Review by livetnediser
"To call it perfect is a definite understatement..."
Anyone with an NES will fondly remember the game Metroid. This game was the first of its type, and it captivated many across the world. It saw sequels on the Gameboy, the SNES, the GBA. All four of these games, in my opinion, were the greatest games to ever grace my video game library. Enter Metroid Prime, undoubtedly the best in the series.
The graphics in this game are wonderful. Everything from the lush greenery of tropical forests to the stars in the sky above a derelict space station all look and animate beautifully. Samus Aran herself looks amazing, as do the many, many enemies scattered across the worlds. The level designs are huge and look absolutely picture perfect. This game packs tons of neat little graphical touches in, such as seeing Samus' face as a reflection in her visor after a bright light is emitted or seeing the bones in Samus' hands toggle the switches in her power suit while using the X-ray visor. In my eyes, this is the most graphically stunning game on the gamecube, or on any console, for that matter. My only little complaint with the graphics is that at very close range, a few small seams are evident, and some of the textures look a little blocky.
If you've played any of the previous Metroids, you recognize alot here, as the tunes are mostly remixes of old tracks. That's not a bad thing though, as the old tracks were great. The weapons all sound exactly as you would think they would. The enemy's screeches sound great. One of the best audio selections I've ever listened to.
This is the part of Prime that will attract the most fans. The game is done completely in first-person view, except when Samus rolls into a ball, where the camera switches to a third-person view. The transition between first and third-person is done very casually, and it really adds to the experience. One of the main aspects of Metroid Prime is the scanning of items to reveal important information. Unlike most first-person games, which concentrate basically on twitch shooting, this one relies heavily on adventure and exploration. The scanning adds much to the gameplay experience, but if you don't like it for some reason, only certain objects actually need to be scanned, so you can skip most of this sequence. However, the scanning of enemies usually reveals important information on how to defeat them, and bonuses can be unlocked if you scan a certain amount of things. If you start to play though, be sure you can play for quite a while, as save points are few and far between. Overall, one of the funnest games I have ever played.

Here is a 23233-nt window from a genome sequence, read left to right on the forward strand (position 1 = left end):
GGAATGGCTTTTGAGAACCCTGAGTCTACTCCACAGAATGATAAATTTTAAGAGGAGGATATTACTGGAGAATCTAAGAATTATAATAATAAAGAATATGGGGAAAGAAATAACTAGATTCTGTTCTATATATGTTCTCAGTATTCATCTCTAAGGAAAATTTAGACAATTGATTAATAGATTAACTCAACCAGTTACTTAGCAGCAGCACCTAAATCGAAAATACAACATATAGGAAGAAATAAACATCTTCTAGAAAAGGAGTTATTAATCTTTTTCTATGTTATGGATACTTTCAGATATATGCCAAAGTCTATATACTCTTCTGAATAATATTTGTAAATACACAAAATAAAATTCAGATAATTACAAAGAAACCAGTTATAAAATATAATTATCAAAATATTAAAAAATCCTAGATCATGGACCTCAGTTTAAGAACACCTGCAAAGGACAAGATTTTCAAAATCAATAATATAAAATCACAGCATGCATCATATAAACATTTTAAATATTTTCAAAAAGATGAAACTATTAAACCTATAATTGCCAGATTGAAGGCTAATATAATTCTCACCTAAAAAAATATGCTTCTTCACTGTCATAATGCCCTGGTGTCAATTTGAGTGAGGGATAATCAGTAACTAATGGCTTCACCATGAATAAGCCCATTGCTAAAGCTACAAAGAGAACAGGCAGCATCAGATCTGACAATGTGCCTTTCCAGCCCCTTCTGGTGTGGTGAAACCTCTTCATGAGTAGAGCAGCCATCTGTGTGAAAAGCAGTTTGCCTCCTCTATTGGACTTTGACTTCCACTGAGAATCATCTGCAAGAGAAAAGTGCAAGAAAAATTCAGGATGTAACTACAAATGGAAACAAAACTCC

Prime holds a lot of surprises for anyone who is willing to delve deep enough into the game to find them. Beat the game once, and you unlock a new difficulty setting, where the enemies are harder to defeat. Beat the game and scan 50% of the entries in your data book, and you can unlock an art gallery. Likewise, scan 100% to open a new art gallery. If you have Metroid Fusion for the GBA, just connect it to the gamecube and you can unlock and use the Fusion Suit in Metroid Prime after you beat it once. That's not that big of a deal really, as Samus' main suit looks cooler anyway. Beat Fusion, connect it to the gamecube, and you can unlock the entire version of the original NES metroid. The NES Metroid holds up very well, even today, and Retro has taken the liberty of getting rid of that nasty password system and letting you save your game directly to your memory card. Two games for the price of one, not a bad deal, eh?
Skip the renting, buy this game NOW!, you won't regret it. Even if you don't own a cube, it's worth getting one just to play this game. When you're not playing it, you'll want to play it. When you're sitting in school, you'll be thinking about playing it. When you're writing a review of it, you'll want to quit and go play. In fact, uh, I gotta go.
Reviewer's Score: 10/10 | Originally Posted: 11/22/02, Updated 11/22/02
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